THE WA Wild Dog Action Plan steering committee, formed earlier this year, have been working on a comprehensive plan to co-ordinate and prioritise activities for wild dog control.
And Agriculture and Food Minister Ken Baston this week welcomed $1.13 million from the federal Government to support strategic wild dog control in WA and nationally and said industry was working towards a comprehensive plan to better respond to wild dogs in the State.
Mr Baston said since the steering committee held its first meeting in July it has been in consultation on how to tackle the issue and how to best spend the funds.
"Industry will be heavily involved in the action plan, with the steering committee chaired by pastoralist Justin Steadman," he said.
"The action plan, which is expected to be completed in November, will determine where the funds are spent."
Members of the committee include pastoralist and Pastoralists and Graziers Association (PGA) vice president Ellen Rowe, WAFarmers wool council member Scott Pickering, Mt Magnet Shire president and pastoralist Ashley Dowden, Sheep Industry Leadership Council member Cameron Tubby, Northampton Landholder interest Michelle Allen, the Department of Agriculture and Food's Viv Read, and Luke Morgan from the office of the Minister of Agriculture and Food and Michael Brittan from the Office of the Minister for Regional Development.
Talks are underway with a range of stakeholders including landholders, industry, government and community representatives, until the committee next meets in early October.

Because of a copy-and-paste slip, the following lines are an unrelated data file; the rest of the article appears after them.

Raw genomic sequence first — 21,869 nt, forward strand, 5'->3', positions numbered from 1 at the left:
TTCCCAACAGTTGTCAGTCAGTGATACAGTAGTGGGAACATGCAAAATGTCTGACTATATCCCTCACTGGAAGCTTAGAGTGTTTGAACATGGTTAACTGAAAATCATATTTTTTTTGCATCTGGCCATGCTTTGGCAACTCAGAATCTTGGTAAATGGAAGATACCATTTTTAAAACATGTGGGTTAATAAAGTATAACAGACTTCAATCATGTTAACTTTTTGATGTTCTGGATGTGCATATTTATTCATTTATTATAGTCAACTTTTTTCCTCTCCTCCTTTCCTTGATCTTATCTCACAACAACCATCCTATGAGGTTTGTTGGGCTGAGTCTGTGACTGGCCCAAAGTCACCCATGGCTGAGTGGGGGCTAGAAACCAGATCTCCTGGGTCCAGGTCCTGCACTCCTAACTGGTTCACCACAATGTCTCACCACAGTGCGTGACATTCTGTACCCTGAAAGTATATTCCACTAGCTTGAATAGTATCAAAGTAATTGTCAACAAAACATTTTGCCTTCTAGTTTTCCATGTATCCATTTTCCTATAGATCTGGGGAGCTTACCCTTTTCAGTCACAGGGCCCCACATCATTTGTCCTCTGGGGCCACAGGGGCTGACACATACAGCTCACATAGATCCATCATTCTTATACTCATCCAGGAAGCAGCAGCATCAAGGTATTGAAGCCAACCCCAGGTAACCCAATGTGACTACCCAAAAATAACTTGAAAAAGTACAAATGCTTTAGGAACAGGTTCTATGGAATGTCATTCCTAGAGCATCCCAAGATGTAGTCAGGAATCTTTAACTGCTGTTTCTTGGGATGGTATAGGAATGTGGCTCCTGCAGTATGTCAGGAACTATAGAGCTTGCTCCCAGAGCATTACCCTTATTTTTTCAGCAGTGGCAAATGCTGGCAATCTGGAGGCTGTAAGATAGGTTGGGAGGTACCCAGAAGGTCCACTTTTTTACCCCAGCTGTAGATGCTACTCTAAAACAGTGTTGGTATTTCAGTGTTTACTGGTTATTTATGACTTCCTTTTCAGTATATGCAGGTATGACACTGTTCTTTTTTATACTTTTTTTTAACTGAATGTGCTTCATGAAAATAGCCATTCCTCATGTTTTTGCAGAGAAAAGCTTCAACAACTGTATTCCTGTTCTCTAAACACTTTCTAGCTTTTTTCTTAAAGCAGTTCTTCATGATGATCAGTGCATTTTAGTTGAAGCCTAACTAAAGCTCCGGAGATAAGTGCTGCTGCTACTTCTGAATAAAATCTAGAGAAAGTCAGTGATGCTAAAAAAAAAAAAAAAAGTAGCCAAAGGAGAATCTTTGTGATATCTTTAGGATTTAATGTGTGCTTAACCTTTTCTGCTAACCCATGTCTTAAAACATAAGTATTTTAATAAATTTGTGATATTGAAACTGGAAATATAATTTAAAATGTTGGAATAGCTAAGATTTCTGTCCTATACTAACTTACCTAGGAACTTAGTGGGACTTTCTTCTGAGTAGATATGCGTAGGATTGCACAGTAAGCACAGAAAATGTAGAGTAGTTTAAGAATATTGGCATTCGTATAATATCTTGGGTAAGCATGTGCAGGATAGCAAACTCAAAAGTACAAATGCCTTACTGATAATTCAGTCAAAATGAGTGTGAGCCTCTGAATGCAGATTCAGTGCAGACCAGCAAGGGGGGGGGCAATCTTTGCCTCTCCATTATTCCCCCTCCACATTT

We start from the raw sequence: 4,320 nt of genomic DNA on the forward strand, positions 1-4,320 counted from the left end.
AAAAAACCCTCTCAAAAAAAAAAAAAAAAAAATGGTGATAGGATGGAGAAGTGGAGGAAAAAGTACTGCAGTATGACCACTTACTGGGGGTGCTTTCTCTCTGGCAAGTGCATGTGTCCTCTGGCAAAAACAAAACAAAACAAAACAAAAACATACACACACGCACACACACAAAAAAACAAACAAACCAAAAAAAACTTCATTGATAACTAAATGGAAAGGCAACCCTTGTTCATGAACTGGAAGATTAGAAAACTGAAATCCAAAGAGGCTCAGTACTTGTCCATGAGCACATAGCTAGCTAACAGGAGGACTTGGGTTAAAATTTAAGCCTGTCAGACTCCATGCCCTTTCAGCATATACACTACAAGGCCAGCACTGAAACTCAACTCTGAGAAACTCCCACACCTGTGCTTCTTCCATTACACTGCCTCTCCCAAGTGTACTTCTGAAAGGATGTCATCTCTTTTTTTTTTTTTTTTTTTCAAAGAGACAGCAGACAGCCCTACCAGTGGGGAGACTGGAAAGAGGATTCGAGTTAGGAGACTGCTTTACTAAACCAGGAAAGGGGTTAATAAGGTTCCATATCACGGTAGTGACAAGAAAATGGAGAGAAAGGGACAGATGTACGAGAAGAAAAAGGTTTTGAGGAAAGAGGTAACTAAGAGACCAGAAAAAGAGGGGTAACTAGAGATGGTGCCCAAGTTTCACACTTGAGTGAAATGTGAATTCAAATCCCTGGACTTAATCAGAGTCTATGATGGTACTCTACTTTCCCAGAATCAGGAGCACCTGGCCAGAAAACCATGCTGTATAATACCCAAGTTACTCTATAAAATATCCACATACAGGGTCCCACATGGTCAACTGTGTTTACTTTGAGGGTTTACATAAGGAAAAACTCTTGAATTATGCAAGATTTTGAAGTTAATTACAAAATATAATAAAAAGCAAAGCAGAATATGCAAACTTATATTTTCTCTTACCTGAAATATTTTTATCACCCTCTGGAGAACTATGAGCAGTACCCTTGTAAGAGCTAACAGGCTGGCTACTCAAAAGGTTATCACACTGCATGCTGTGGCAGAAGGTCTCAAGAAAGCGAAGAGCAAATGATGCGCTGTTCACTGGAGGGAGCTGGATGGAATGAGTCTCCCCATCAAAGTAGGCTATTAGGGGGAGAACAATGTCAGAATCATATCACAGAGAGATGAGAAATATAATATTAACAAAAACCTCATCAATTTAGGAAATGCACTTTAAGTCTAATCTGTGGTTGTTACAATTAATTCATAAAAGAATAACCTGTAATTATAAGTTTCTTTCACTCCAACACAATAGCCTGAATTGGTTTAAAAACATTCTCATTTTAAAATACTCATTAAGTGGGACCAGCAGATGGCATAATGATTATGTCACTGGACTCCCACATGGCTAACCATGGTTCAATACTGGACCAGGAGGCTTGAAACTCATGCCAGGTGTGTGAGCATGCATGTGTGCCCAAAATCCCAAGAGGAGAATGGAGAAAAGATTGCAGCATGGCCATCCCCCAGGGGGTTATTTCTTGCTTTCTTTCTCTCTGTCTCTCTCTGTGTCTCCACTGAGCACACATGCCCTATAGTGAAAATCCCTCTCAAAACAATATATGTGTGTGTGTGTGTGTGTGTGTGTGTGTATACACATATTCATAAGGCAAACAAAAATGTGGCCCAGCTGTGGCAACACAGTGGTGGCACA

"The wild dog issue is attracting considerable industry and government funding," Mr Baston said.
"I stress the need for effort and funding application to areas that will have the maximum impact.
"This action plan will give us some clear direction as to how best to spend and co-ordinate the funds available for what is a difficult and large problem.
"I expect all wild dog control methods to be considered as part of the development of the wild dog action plan.
"That action plan will identify the priorities in this area."
Wild Dog Action Group chairman and Gascoyne pastoralist Mr Steadman said the initial meeting had established a good understanding of the issues in wild dog management and had mapped the broad range of stakeholders affected.
"It was important for us to first identify all the different public and private parties that we need to consult with to help build a practical plan of action for future wild dog management," Mr Steadman said.
"We will be working through a consultation process with the range of stakeholders identified across landholders, industry, government and the community in coming months to ensure we get the input needed to prioritise future investment of time and effort in wild dog control."
Mr Baston commended those involved in the group on their commitment towards finding a more strategic approach to combating wild dogs.
"Wild dogs have a devastating impact on livestock and farm enterprises in pastoral areas and adjoining parts of the agricultural region," Mr Baston said.
Mr Baston said a $100,000 component of the funds would be allocated as WA's contribution towards implementation of the National Wild Dog Action Plan.
Development of the plan is being supported through the Boosting Biosecurity Defences project, funded by Royalties for Regions and led by the Department of Agriculture and Food.
Mr Steadman invited all interested parties to become involved in the Wild Dog Action Plan consultation process over coming months by contributing their expertise and ideas for future priorities for wild dog management programs.
To make a submission or to become involved in the consultation process email email@example.com.
The Wild Dog Action Plan is expected to be completed by November.